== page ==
Mladic genocide trial to begin in March
The Hague - The trial of Bosnian Serb ex-army chief Ratko Mladic, accused of committing genocide and war crimes during the 1992-95 Bosnian war, should open in March, a judge at a UN court said on Thursday.
"The chamber expects to schedule, and I insist at this stage on the word expects, to schedule the pre-trial conference on March 26 and the opening statements of the prosecution and the defence on March 27," Alphons Orie said at a sitting of the International Criminal Tribunal for the former Yugoslavia.
If the trial does go ahead as planned, it would mean Mladic facing justice 20 years after the start of the brutal three-year war between Muslims and ethnic Serbs.
Mladic's lawyer however told the court that March would be too early for the defence team to present its case while the accused himself said that he was not bothered about the trial date.
Arrested in Serbia on May 26 after 16 years on the run, Mladic is facing 11 overall counts including genocide, war crimes and crimes against humanity for his part in the 1992-95 war that killed around 100 000 people.
He has denied the charges, including responsibility for the July 1995 Srebrenica massacre when more than 7 000 Muslim men and boys were killed over a period of six days. It was Europe's worst war-time atrocity since World War II.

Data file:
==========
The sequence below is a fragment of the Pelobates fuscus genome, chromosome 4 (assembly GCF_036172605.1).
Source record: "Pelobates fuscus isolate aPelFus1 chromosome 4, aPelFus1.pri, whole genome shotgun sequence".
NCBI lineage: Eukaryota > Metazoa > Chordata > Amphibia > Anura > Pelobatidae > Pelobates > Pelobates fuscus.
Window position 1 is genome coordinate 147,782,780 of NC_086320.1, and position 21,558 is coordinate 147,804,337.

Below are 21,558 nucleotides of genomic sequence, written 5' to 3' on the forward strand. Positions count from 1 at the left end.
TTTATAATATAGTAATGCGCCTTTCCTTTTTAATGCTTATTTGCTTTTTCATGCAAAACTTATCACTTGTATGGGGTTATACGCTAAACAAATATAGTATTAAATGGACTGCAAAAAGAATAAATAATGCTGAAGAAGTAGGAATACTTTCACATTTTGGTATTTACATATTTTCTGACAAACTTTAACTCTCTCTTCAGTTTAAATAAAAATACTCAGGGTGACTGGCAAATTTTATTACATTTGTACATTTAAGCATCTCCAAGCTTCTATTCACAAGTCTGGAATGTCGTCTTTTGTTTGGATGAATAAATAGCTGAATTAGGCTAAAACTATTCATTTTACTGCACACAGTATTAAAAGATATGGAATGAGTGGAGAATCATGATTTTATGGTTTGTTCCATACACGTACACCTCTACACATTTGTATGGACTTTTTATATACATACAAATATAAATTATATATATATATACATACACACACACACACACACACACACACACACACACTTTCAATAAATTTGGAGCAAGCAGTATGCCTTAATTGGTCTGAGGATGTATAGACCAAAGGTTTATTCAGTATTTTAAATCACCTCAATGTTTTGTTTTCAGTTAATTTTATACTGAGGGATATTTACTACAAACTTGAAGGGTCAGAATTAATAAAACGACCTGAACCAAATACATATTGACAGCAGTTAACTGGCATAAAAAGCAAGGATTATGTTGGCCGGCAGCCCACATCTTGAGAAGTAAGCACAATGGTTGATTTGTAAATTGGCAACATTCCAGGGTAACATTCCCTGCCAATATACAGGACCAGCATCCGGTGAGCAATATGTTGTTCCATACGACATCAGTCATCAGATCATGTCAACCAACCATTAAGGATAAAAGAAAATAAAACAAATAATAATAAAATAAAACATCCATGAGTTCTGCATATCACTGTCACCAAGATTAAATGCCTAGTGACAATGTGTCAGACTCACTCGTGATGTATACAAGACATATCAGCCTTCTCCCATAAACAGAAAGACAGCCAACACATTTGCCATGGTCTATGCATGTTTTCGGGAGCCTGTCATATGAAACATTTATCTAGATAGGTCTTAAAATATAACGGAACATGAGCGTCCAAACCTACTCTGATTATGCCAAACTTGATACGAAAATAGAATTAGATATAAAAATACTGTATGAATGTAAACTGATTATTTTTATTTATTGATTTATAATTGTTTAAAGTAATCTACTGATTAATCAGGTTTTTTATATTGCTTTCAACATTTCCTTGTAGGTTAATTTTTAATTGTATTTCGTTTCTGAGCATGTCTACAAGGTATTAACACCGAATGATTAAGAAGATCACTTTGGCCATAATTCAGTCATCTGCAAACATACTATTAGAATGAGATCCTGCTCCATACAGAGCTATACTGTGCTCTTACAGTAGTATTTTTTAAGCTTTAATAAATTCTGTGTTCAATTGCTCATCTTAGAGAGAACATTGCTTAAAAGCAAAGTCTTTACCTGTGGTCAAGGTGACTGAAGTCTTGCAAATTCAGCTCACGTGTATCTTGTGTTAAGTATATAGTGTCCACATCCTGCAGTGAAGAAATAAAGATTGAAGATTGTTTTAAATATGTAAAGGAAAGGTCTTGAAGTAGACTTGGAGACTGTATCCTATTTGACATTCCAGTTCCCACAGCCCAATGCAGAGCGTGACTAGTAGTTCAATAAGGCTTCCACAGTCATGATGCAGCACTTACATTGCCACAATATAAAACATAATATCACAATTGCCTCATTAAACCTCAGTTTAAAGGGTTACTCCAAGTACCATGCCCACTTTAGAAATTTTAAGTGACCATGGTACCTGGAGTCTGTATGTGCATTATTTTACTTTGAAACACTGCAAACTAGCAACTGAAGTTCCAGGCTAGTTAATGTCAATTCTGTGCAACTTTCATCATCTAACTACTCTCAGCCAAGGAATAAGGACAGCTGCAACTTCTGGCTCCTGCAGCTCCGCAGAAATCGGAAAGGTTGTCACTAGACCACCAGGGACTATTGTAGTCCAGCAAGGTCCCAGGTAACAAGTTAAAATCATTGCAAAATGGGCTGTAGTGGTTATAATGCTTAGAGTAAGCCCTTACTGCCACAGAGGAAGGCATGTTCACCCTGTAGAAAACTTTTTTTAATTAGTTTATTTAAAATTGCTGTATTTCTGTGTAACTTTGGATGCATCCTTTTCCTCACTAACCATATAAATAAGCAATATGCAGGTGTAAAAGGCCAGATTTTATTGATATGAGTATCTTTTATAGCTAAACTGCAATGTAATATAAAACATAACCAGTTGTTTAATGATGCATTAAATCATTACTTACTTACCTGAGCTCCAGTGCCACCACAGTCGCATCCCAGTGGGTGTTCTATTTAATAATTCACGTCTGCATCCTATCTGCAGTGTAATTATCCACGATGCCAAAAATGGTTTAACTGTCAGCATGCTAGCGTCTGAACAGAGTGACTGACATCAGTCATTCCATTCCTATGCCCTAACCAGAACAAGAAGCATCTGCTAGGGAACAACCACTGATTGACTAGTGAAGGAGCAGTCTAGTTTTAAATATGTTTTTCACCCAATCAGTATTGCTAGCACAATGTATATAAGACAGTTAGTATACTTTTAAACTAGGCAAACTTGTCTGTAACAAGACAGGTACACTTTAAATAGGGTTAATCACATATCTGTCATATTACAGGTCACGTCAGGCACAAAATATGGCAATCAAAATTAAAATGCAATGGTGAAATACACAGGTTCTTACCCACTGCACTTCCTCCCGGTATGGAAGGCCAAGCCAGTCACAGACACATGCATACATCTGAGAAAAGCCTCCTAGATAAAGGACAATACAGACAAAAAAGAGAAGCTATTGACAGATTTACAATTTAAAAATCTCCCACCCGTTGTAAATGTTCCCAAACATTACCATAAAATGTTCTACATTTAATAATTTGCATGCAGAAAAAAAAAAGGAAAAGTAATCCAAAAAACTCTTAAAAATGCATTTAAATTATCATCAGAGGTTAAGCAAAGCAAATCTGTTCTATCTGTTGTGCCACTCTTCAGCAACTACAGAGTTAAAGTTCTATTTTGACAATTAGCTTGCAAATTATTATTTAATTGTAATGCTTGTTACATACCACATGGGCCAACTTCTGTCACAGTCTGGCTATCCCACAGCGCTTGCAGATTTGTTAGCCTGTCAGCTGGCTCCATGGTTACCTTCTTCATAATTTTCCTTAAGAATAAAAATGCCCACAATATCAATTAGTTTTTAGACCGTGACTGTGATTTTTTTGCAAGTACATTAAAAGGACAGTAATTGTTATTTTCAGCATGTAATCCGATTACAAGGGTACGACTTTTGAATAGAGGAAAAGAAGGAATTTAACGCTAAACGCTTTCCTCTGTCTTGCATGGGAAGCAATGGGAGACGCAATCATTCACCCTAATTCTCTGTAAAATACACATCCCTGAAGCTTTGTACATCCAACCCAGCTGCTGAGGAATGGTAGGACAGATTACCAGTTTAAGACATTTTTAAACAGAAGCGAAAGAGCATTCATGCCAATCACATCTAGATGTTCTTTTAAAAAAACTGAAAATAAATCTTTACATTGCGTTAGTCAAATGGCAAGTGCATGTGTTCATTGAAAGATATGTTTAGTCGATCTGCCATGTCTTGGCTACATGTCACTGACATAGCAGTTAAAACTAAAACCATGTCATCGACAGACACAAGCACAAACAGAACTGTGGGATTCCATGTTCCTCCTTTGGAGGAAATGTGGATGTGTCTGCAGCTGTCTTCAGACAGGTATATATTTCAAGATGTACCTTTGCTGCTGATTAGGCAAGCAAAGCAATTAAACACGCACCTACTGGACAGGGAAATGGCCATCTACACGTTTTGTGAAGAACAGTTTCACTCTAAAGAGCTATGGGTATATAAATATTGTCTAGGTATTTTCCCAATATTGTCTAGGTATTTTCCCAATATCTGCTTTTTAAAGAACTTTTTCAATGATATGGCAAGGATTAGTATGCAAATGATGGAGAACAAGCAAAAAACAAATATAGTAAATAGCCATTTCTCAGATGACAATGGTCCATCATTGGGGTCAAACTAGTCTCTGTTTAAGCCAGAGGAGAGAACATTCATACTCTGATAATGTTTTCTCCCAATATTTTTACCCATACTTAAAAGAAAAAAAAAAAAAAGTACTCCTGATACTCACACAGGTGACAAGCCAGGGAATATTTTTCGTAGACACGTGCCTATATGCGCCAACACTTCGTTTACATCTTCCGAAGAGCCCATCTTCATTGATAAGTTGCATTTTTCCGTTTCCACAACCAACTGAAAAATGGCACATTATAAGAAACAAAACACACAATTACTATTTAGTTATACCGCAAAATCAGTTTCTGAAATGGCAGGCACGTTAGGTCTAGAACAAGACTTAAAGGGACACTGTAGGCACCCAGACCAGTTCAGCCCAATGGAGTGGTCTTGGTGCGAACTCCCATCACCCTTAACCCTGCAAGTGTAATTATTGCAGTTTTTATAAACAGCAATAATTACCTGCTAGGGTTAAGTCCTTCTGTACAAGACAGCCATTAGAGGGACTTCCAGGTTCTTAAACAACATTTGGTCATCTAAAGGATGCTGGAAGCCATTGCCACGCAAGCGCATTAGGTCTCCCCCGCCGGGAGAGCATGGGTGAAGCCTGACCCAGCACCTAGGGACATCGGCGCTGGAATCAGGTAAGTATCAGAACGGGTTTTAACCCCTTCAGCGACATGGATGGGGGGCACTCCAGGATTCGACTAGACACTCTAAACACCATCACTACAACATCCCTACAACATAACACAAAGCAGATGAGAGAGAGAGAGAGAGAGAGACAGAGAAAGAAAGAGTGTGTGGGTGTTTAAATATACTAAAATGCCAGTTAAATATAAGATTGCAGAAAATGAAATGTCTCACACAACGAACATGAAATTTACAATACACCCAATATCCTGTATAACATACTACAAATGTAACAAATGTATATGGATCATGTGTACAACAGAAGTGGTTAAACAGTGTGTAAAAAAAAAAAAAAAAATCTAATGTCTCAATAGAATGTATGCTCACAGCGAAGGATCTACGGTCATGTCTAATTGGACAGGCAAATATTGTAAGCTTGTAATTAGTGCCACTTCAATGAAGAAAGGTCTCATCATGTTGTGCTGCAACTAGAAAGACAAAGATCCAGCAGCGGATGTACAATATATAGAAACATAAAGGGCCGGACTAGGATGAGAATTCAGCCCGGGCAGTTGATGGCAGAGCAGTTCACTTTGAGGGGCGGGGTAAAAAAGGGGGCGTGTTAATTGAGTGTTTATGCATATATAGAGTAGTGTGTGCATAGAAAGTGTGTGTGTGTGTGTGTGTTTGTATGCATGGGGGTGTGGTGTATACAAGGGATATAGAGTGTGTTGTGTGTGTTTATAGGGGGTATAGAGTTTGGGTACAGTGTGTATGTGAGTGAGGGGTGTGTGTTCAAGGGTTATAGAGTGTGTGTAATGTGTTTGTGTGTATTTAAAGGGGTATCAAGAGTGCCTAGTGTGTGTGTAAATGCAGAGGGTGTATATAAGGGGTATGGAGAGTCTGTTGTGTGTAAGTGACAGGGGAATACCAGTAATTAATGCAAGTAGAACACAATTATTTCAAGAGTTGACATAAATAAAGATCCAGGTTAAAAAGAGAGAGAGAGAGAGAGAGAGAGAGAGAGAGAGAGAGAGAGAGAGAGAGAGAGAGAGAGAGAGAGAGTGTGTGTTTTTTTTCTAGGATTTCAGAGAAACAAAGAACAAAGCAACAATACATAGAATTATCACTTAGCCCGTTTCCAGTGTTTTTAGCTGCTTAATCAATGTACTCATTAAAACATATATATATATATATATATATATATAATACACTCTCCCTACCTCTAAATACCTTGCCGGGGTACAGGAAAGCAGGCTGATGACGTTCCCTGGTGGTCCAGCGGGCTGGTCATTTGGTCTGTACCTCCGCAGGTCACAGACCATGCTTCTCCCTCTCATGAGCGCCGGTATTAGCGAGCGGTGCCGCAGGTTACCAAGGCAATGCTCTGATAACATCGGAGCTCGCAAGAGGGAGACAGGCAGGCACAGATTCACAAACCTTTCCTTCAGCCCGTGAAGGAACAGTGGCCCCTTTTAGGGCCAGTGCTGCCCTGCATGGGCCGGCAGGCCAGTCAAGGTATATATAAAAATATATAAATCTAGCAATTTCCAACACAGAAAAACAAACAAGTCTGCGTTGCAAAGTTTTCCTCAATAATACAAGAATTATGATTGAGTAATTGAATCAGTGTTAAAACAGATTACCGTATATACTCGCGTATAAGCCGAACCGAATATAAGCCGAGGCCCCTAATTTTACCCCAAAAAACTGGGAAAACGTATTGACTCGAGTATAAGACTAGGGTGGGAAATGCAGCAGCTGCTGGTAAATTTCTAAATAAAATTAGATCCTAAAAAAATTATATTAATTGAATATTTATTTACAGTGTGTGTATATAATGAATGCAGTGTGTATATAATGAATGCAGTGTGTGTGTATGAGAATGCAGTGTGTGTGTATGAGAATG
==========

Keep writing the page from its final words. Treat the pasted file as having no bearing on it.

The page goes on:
The court is keen to avoid the legal process becoming bogged down, aware that Mladic's boss, Serb strongman Slobodan Milosevic, evaded justice when he suffered a fatal heart attack in 2006 before his war crimes trial concluded.
In an address to the court on Thursday, Mladic said he was in no rush to see his trial begin.
"Maybe you're in a hurry. I'm not. For me, time is of no consequence," he said.
His lawyer Branko Lukic also told the court that March was unrealistic.
"I'm afraid we won't be ready to start trial at this date," he said.
Mladic used his appearance before the court to criticise his treatment in a special detention facility since he was was captured and then brought to The Hague.
"You don't even allow my friends and supporters from Russia to visit me," he said, adding that he had lost 24kg in weight in the last few months.
Earlier in the hearing, Mladic had specifically denied being responsible for the murders of more than 30 Muslims in the eastern Bisina region towards the end of the conflict.
"I am not guilty and I have absolutely nothing to do with this," the 69-year-old said, adding that he had never even heard of Bisina. "Is it a mountain, is it a river?" he said.
The killings in Bisina, also in July 1995, were added in October to the original charge sheet.
The number of specific charges in the indictment against Mladic was slashed to 106 from 196 by the court last week.